1. Entertainment content: Television and beyond

Entertainment content: Television and beyond

Imagine a single channel world — DD — that played local drama series, international programmes, non-fiction entertainment, news, sports, music and movies — and that too would shut down for one-three days in the event of a death of a head of state.

Updated: October 24, 2017 5:00 AM
Entertainment content, Entertainment content in india, television, indian television, BARC ratings, KBC, Kaun Banega Crorepati, local drama series, international programmes, non-fiction entertainment, news, sports, music, Home TV, BITV, Jain TV, K-soaps Programming on GECs has seen an overhaul over time, and more so over the last decade.

Sameer Nair

Recent BARC ratings place KBC at the numero uno position amidst a fierce ratings war in a multi-channel environment…but it wasn’t always like this. Imagine a single channel world — DD — that played local drama series, international programmes, non-fiction entertainment, news, sports, music and movies — and that too would shut down for one-three days in the event of a death of a head of state. Yes, those were simpler times; the pace was slower and the cacophony less. In the ‘90s, satellite television came to India, destroying the DD monopoly. Soon we had separate channels for everything — general entertainment, music, movies, sports, lifestyle, even news. The multi-channel universe also meant no longer waiting for the approval of the mandarins of Mandi House. Everyone was invited to the creative party. By the end of the ‘90s, television content and channels had stabilised into a steady pecking order. Zee and Sony were 1 and 2, Star a distant third and most other contenders — Home TV, BITV, Jain TV, etc — fell by the wayside. Weekly dramas ruled but increasingly catered to a growing mass audience. And alongside ruled talk and lifestyle shows of every hue and colour.

At the risk of being partial, some names pop out of that period. Ruby Bhatia in BPL Oye, Vinta Nanda and Raman Kumar’s Tara, Deeya and Tony Singh’s Banegi Apni Baat, Ravi Rai’s Sailaab, Ajay Shukla’s Astitva, Neerja Guleri’s Chandrakanta, Amit Khanna and Mahesh Bhatt’s Kabhie Kabhie, Shobha De written Swabhimaan, Sanjeev Bhattacharya’s Amanat and Neena Gupta’s Saans. It was an idyllic time. But all this was about to change. In July, 2000, Amitabh Bachchan descended on the small screen with Kaun Banega Crorepati and riding on the back of that tsunami was an obscure little daily soap called Kyunki Saas Bhi Kabhi Bahu Thi. These two shows, as different as chalk and cheese, proceeded to turn television content on its head. While AB’s success paved way for all Bollywood stars, big and small, to make a beeline for the small screen, KBC jumpstarted legally licensing international formats for adaptation in India.

The following years saw Jhalak Dikhlaa Jaa, Indian Idol, India’s Got Talent and Bigg Boss among others win the rating wars. Even homegrown formats like Laughter Challenge, The Great Indian Comedy Show, Koffee with Karan, Swayamvar and Nach Baliye worked like magic.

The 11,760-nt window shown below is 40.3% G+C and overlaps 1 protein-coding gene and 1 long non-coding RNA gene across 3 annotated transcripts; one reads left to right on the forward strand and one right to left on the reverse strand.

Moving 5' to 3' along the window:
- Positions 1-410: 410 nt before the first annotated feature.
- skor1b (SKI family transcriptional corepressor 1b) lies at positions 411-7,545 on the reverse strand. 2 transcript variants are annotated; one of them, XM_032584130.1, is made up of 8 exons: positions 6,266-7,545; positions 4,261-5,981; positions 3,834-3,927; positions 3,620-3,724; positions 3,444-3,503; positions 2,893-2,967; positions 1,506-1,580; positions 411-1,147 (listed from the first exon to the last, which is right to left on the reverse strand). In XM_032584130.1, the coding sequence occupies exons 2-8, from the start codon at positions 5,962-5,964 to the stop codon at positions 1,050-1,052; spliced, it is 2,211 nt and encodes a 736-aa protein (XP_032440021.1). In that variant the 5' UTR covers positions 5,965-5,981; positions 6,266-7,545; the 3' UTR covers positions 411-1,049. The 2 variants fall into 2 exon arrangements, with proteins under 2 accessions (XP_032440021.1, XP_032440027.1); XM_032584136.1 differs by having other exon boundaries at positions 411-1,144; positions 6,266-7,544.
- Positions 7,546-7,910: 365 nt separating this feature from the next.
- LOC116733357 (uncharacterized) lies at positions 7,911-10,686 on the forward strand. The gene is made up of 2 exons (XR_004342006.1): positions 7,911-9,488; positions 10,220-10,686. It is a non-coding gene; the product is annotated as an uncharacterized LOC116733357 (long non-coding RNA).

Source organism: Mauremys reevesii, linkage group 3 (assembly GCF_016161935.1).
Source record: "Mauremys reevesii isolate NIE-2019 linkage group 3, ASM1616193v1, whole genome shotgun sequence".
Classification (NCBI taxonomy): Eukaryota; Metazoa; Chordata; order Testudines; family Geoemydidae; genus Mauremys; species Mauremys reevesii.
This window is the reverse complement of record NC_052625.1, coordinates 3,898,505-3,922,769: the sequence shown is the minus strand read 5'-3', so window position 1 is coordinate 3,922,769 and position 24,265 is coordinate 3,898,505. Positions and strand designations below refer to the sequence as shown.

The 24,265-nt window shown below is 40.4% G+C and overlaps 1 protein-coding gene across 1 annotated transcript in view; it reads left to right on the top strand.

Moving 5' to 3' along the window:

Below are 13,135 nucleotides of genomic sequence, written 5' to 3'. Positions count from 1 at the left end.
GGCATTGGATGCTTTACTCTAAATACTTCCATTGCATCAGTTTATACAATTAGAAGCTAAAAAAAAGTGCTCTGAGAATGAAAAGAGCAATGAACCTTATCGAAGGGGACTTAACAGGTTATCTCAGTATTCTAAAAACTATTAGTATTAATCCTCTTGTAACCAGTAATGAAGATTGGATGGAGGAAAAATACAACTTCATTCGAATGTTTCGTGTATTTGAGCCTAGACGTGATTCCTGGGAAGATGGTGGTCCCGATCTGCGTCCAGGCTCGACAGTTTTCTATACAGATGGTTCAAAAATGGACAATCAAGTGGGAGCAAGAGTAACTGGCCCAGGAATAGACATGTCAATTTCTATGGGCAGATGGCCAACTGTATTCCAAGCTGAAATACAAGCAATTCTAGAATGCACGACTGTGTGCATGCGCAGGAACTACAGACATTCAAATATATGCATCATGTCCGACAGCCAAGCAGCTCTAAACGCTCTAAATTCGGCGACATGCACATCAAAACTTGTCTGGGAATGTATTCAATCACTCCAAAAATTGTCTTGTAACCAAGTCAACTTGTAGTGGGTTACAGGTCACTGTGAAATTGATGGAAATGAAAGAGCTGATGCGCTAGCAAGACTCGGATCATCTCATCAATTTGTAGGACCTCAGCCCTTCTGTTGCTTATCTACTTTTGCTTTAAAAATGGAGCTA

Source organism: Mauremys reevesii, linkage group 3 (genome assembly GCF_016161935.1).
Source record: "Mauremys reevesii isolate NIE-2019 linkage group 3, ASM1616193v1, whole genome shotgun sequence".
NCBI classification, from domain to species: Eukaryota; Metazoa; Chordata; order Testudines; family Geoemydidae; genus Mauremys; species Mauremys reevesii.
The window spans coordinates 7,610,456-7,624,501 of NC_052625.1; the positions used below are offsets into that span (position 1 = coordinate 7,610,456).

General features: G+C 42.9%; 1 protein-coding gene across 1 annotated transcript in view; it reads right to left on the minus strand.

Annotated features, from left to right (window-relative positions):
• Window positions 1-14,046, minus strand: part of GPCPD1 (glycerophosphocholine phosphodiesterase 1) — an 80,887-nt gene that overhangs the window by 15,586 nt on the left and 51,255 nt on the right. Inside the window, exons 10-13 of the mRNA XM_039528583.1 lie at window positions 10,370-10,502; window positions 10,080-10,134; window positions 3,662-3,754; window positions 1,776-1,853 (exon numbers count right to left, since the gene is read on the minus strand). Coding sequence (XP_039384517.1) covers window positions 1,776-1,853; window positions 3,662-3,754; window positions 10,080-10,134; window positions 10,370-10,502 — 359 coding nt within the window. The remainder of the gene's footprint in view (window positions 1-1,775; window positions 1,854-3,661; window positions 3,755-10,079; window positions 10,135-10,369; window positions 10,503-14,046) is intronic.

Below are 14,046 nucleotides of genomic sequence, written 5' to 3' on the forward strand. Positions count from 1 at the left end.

But the outstanding success story of the decade was the daily soap revolution that Ekta Kapoor’s K-soaps unleashed. The daily soap in primetime became the killer app of fiction television content. Over the next 15 years, the daily soap completely dominated fiction storytelling. Even comedies, mythologies and historicals were done in a daily soap format.

Today, entertainment on television is poised at a cliff edge. The audience base has now grown to 165 million homes. The daily soap genre continues to chug along as do the returning seasons of format shows. But the first 100 million are getting restive. Nearly a generation has passed since the dawn of K-soaps and an evolved audience that patronises `400 crore worth of smart cinema in theatres each year, is looking for entertainment drama beyond the daily soap. This is the opportunity that beckons content creators. Technology — internet, mobile, smart devices and digital platforms — coupled with a giant fatiguing TV audience has created a huge need gap and an opportunity. A need gap for high quality drama series, told in shorter formats —
10-15 episodes of 30-45 minute duration that are available all at once for binge viewing with the promise of multiple seasons to follow. This is in many ways a return to the content styles of the ‘80s and early ‘90s — stories and narrative styles that go beyond the daily soap opera that tackle multiple subjects and use a mix of film, television and theatre talent.

The elite amongst us have tasted the premium content on Netflix and Amazon. We love it. Now it’s time for a larger urban mass in India — the world between Naagin and Narcos — to get a desi version of premium storytelling. We need our own House of Cards, This Is Us, Game of Thrones and Homeland. Adapted or originally conceived, we need to tell these stories set in our milieus and context. We have the creative talent and the ability to make them. The audience and technology are ready and in place. It is time for the content and creators to catch up.

Author is CEO, Applause Entertainment

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